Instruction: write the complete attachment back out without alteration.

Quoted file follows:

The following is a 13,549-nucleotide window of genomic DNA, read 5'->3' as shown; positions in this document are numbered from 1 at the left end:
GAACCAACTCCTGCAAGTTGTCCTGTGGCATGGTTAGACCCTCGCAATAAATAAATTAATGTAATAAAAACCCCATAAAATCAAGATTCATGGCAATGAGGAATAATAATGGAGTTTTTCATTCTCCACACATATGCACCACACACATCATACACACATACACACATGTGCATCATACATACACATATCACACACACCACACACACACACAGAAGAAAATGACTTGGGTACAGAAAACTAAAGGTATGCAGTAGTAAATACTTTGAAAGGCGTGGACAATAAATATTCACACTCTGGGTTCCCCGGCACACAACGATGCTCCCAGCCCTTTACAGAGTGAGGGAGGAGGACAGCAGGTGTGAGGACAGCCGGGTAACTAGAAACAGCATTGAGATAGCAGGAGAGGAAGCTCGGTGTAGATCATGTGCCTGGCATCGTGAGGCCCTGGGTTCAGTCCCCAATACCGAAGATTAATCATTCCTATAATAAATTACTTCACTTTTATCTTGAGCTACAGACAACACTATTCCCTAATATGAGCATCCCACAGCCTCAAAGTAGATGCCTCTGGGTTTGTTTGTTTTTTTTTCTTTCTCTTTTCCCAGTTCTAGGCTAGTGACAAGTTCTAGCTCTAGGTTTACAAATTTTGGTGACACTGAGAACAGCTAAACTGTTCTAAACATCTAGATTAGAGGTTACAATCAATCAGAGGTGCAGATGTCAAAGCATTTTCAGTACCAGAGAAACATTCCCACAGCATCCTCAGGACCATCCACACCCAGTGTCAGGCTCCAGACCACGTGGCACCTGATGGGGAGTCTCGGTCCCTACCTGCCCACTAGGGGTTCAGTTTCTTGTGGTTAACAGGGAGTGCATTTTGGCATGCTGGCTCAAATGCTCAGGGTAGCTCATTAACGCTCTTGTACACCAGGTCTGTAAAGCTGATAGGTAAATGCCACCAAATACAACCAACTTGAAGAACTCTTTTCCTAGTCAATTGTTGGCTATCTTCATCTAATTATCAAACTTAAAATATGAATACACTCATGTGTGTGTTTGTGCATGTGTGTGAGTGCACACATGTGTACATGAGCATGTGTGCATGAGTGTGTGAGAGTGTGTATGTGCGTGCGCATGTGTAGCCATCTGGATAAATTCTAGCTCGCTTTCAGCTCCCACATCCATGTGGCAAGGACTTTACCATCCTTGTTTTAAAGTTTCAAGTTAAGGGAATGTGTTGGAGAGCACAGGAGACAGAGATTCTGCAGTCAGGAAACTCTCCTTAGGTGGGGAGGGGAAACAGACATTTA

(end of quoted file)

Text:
The following is a 13,549-nucleotide window of genomic DNA, read 5'->3' as shown; positions in this document are numbered from 1 at the left end:
GAACCAACTCCTGCAAGTTGTCCTGTGGCATGGTTAGACCCTCGCAATAAATAAATTAATGTAATAAAAACCCCATAAAATCAAGATTCATGGCAATGAGGAATAATAATGGAGTTTTTCATTCTCCACACATATGCACCACACACATCATACACACATACACACATGTGCATCATACATACACATATCACACACACCACACACACACACAGAAGAAAATGACTTGGGTACAGAAAACTAAAGGTATGCAGTAGTAAATACTTTGAAAGGCGTGGACAATAAATATTCACACTCTGGGTTCCCCGGCACACAACGATGCTCCCAGCCCTTTACAGAGTGAGGGAGGAGGACAGCAGGTGTGAGGACAGCCGGGTAACTAGAAACAGCATTGAGATAGCAGGAGAGGAAGCTCGGTGTAGATCATGTGCCTGGCATCGTGAGGCCCTGGGTTCAGTCCCCAATACCGAAGATTAATCATTCCTATAATAAATTACTTCACTTTTATCTTGAGCTACAGACAACACTATTCCCTAATATGAGCATCCCACAGCCTCAAAGTAGATGCCTCTGGGTTTGTTTGTTTTTTTTTCTTTCTCTTTTCCCAGTTCTAGGCTAGTGACAAGTTCTAGCTCTAGGTTTACAAATTTTGGTGACACTGAGAACAGCTAAACTGTTCTAAACATCTAGATTAGAGGTTACAATCAATCAGAGGTGCAGATGTCAAAGCATTTTCAGTACCAGAGAAACATTCCCACAGCATCCTCAGGACCATCCACACCCAGTGTCAGGCTCCAGACCACGTGGCACCTGATGGGGAGTCTCGGTCCCTACCTGCCCACTAGGGGTTCAGTTTCTTGTGGTTAACAGGGAGTGCATTTTGGCATGCTGGCTCAAATGCTCAGGGTAGCTCATTAACGCTCTTGTACACCAGGTCTGTAAAGCTGATAGGTAAATGCCACCAAATACAACCAACTTGAAGAACTCTTTTCCTAGTCAATTGTTGGCTATCTTCATCTAATTATCAAACTTAAAATATGAATACACTCATGTGTGTGTTTGTGCATGTGTGTGAGTGCACACATGTGTACATGAGCATGTGTGCATGAGTGTGTGAGAGTGTGTATGTGCGTGCGCATGTGTAGCCATCTGGATAAATTCTAGCTCGCTTTCAGCTCCCACATCCATGTGGCAAGGACTTTACCATCCTTGTTTTAAAGTTTCAAGTTAAGGGAATGTGTTGGAGAGCACAGGAGACAGAGATTCTGCAGTCAGGAAACTCTCCTTAGGTGGGGAGGGGAAACAGACATTTA